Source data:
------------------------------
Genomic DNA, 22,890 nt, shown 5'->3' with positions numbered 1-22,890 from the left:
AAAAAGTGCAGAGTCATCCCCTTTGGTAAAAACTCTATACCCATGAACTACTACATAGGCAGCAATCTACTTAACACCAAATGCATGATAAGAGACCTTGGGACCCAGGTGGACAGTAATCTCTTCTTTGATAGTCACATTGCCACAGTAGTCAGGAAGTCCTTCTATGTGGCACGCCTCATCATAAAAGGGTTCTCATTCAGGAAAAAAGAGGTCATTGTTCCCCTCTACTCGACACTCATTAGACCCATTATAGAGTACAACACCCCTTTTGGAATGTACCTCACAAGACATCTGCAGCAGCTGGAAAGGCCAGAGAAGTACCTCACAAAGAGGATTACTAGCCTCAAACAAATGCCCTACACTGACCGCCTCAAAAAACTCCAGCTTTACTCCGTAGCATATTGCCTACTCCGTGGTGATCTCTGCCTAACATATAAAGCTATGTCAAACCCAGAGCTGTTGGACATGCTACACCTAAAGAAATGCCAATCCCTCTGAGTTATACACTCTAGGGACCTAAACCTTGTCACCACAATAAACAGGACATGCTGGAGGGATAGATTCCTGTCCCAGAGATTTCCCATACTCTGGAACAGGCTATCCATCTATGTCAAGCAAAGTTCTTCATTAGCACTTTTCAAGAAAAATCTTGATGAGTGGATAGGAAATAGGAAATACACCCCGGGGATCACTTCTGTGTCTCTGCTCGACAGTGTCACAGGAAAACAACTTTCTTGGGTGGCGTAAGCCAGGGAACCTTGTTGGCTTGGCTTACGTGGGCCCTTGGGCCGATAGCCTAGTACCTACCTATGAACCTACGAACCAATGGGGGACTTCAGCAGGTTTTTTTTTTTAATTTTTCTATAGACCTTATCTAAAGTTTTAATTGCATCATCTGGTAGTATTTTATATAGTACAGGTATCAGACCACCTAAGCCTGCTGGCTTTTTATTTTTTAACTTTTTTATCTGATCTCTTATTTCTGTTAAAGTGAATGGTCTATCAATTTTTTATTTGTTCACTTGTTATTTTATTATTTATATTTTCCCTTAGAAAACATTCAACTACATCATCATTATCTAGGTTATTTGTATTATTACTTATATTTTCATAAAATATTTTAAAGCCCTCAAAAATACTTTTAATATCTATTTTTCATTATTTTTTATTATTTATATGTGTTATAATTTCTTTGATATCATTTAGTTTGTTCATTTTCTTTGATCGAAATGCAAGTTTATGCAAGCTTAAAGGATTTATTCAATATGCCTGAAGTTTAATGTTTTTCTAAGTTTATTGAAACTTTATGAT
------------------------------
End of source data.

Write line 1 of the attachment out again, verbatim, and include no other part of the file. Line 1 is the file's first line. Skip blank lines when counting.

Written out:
Genomic DNA, 22,890 nt, shown 5'->3' with positions numbered 1-22,890 from the left: